MAR 23, 2023 1:00 PM PDT

New App "MyDiaMate" Improves Mental Wellbeing of People with Type 1 Diabetes

WRITTEN BY: Ryan Vingum

Type 1 diabetes, or juvenile diabetes affects over one million people in the U.S. alone. As an autoimmune condition, type 1 diabetes prevents the body from creating insulin, which helps with managing blood sugar levels. It affects both adults and children, and onset of type 1 diabetes can happen at just about any age. If left untreated, type 1 diabetes causes a build up of glucose in the body which can lead to a range of complications. These complications include damage to blood vessels, nerve damage, and even problems with the feet and eyes

As a serious condition, managing type 1 diabetes requires a lot of efforts and self-care. From insulin shots to regularly measuring blood sugar levels to watching dietary intake, the effort of managing type 1 diabetes can take a toll on people, both physically and mentally. Some tools, like continuous glucose monitors and insulin pumps have been developed to help take away some of the manual work of managing diabetes.

Still, managing diabetes remains a difficult task, especially when it comes to people’s mental wellbeing. People with type 1 diabetes are more likely to experience depression compared to people without diabetes, highlighting a need for programs and tools to help make mental wellbeing a priority.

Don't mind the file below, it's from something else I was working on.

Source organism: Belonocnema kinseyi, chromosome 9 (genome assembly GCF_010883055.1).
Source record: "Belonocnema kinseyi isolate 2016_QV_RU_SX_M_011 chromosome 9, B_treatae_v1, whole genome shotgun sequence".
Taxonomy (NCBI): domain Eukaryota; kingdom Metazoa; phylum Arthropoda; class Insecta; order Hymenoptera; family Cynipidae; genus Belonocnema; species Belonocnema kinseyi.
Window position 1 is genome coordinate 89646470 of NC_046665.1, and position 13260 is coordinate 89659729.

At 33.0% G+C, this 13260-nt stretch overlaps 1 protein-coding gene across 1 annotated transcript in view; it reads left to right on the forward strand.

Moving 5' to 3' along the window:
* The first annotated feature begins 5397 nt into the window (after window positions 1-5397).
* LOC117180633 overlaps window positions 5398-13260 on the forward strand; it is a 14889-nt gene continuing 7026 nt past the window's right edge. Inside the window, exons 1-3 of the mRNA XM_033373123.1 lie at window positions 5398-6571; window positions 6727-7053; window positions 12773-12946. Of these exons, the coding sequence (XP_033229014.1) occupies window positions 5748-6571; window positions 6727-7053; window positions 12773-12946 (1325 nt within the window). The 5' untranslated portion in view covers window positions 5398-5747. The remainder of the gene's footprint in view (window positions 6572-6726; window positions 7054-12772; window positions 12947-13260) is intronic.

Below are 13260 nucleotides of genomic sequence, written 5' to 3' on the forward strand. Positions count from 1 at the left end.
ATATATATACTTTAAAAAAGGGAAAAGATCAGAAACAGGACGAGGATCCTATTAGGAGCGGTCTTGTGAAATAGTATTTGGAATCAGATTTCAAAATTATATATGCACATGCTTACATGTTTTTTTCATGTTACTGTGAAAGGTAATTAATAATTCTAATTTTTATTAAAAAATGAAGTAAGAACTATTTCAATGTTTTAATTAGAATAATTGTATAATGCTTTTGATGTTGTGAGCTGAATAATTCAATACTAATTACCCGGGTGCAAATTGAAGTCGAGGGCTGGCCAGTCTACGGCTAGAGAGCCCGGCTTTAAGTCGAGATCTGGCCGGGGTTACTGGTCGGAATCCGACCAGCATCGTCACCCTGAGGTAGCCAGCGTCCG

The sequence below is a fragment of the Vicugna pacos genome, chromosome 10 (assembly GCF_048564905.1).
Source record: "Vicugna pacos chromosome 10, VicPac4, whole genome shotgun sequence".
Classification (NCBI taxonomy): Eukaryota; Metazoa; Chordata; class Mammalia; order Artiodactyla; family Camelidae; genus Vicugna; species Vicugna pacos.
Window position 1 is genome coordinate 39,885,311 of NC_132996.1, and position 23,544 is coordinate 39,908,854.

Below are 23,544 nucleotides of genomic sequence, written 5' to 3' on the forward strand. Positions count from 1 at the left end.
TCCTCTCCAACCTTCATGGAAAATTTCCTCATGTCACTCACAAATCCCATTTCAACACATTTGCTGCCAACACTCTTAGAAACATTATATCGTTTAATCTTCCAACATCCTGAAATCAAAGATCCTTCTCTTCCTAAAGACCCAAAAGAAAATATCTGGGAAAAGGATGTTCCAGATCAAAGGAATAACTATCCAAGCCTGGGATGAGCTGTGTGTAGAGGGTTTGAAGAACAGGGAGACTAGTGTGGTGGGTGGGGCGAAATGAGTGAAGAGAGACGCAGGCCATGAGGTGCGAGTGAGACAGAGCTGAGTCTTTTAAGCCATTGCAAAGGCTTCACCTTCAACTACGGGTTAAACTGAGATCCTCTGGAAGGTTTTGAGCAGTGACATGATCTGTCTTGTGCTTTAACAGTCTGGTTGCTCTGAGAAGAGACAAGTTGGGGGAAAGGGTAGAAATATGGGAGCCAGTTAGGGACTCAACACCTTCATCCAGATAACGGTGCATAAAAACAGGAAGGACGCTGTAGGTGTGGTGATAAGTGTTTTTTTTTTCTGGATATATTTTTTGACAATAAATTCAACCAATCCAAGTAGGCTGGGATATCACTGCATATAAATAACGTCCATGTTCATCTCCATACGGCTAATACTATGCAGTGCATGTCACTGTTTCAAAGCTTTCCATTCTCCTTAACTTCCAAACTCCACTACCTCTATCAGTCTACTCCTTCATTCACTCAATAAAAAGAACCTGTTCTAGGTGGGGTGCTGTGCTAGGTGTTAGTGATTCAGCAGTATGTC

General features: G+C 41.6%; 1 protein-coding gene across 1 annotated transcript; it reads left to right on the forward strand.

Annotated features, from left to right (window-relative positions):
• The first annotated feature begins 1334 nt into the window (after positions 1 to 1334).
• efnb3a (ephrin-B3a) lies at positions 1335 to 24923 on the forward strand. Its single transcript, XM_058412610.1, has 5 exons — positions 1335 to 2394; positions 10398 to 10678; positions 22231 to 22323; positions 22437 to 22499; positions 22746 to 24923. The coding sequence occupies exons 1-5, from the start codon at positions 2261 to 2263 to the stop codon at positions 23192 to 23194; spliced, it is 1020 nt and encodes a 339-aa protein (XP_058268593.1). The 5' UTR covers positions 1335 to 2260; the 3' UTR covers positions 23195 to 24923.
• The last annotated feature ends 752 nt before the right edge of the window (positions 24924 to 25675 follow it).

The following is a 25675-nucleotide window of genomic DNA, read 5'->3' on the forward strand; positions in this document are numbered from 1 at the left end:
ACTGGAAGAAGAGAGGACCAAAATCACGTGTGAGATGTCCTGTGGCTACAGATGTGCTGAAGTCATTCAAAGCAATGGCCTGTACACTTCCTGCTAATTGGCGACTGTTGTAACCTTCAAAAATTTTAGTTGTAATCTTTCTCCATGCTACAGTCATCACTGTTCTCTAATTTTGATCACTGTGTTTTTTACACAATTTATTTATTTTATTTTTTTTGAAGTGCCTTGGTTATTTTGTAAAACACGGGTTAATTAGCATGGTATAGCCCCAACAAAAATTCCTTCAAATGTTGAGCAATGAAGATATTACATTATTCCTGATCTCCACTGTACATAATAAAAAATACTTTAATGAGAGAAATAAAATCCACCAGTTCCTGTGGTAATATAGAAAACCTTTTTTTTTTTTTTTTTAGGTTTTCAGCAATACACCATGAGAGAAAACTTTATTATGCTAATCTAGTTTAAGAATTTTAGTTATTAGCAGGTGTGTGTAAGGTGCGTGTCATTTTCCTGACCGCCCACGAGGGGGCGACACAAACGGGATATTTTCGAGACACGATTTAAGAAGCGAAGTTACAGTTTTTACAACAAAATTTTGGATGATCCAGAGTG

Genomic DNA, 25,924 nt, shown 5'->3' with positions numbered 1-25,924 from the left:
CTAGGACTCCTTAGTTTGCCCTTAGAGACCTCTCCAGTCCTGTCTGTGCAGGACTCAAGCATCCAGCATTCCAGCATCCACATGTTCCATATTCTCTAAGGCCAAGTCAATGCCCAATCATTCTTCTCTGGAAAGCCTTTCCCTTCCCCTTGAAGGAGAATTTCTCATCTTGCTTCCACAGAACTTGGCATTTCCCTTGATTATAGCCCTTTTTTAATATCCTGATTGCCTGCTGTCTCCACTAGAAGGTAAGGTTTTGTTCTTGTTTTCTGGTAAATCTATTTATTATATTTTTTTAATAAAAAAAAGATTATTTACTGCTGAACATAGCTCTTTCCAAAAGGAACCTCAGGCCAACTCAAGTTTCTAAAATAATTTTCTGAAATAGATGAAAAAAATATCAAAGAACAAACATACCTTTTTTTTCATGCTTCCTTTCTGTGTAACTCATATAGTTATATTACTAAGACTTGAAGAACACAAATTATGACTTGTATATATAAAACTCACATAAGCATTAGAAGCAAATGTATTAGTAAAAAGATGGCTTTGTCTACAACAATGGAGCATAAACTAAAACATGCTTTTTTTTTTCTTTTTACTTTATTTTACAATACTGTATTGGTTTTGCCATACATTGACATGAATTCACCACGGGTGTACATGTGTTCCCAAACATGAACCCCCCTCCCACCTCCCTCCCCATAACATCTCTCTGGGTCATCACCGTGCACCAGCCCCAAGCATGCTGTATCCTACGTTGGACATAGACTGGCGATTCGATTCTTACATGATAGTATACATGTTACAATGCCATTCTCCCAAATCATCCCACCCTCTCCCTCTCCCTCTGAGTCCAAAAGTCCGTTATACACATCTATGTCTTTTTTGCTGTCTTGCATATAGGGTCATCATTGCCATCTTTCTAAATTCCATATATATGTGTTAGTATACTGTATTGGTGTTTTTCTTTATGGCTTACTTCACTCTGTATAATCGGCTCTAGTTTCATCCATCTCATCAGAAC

An international team of researchers from the Netherlands, Germany, UK, and Spain, recently developed a smartphone application, called MyDiaMate, that could help improve the overall mental health and wellbeing of people with type 1 diabetes.

Now that the app has been developed, researchers are making plans to accomplish two additional goals with the app over the next four years. First, researchers want to test how effective MyDiaMate is improving overall user mental wellbeing, offering clinical validity to their app. To support this work, researchers have secured a grant of roughly one million Euros from JDRF.

Researchers also hope to get a better understanding of the types of type 1 diabetes patients who would most likely benefit from using the app.

Sources: Eurekalert!; JDRF; ADA

About the Author
Master's (MA/MS/Other)
Science writer and editor, with a focus on simplifying complex information about health, medicine, technology, and clinical drug development for a general audience.
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